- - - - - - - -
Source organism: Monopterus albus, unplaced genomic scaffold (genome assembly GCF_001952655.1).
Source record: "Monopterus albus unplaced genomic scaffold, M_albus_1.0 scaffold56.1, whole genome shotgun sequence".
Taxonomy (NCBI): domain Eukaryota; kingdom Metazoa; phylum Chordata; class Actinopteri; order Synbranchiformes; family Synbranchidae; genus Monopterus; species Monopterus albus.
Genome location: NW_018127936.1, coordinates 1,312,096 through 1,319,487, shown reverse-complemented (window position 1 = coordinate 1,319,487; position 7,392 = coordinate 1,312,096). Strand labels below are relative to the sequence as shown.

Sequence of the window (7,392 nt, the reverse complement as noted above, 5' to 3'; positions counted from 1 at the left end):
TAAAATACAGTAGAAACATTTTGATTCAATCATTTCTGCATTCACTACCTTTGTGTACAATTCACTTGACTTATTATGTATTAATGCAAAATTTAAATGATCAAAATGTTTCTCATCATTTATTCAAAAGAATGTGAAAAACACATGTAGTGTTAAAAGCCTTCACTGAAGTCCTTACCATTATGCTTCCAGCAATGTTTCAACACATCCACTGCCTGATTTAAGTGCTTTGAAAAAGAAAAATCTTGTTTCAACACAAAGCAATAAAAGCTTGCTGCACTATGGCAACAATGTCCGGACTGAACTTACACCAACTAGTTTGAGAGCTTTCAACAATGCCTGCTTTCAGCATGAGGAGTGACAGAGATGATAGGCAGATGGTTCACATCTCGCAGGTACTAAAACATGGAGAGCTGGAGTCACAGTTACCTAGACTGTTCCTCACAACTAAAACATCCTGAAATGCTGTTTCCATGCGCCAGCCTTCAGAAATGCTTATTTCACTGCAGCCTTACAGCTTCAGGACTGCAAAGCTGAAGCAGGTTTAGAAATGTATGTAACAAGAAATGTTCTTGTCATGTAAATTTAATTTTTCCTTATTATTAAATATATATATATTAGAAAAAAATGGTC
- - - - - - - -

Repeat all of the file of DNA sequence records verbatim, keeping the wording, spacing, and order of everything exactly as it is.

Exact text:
Source organism: Monopterus albus, unplaced genomic scaffold (genome assembly GCF_001952655.1).
Source record: "Monopterus albus unplaced genomic scaffold, M_albus_1.0 scaffold56.1, whole genome shotgun sequence".
Taxonomy (NCBI): domain Eukaryota; kingdom Metazoa; phylum Chordata; class Actinopteri; order Synbranchiformes; family Synbranchidae; genus Monopterus; species Monopterus albus.
Genome location: NW_018127936.1, coordinates 1,312,096 through 1,319,487, shown reverse-complemented (window position 1 = coordinate 1,319,487; position 7,392 = coordinate 1,312,096). Strand labels below are relative to the sequence as shown.

Sequence of the window (7,392 nt, the reverse complement as noted above, 5' to 3'; positions counted from 1 at the left end):
TAAAATACAGTAGAAACATTTTGATTCAATCATTTCTGCATTCACTACCTTTGTGTACAATTCACTTGACTTATTATGTATTAATGCAAAATTTAAATGATCAAAATGTTTCTCATCATTTATTCAAAAGAATGTGAAAAACACATGTAGTGTTAAAAGCCTTCACTGAAGTCCTTACCATTATGCTTCCAGCAATGTTTCAACACATCCACTGCCTGATTTAAGTGCTTTGAAAAAGAAAAATCTTGTTTCAACACAAAGCAATAAAAGCTTGCTGCACTATGGCAACAATGTCCGGACTGAACTTACACCAACTAGTTTGAGAGCTTTCAACAATGCCTGCTTTCAGCATGAGGAGTGACAGAGATGATAGGCAGATGGTTCACATCTCGCAGGTACTAAAACATGGAGAGCTGGAGTCACAGTTACCTAGACTGTTCCTCACAACTAAAACATCCTGAAATGCTGTTTCCATGCGCCAGCCTTCAGAAATGCTTATTTCACTGCAGCCTTACAGCTTCAGGACTGCAAAGCTGAAGCAGGTTTAGAAATGTATGTAACAAGAAATGTTCTTGTCATGTAAATTTAATTTTTCCTTATTATTAAATATATATATATTAGAAAAAAATGGTC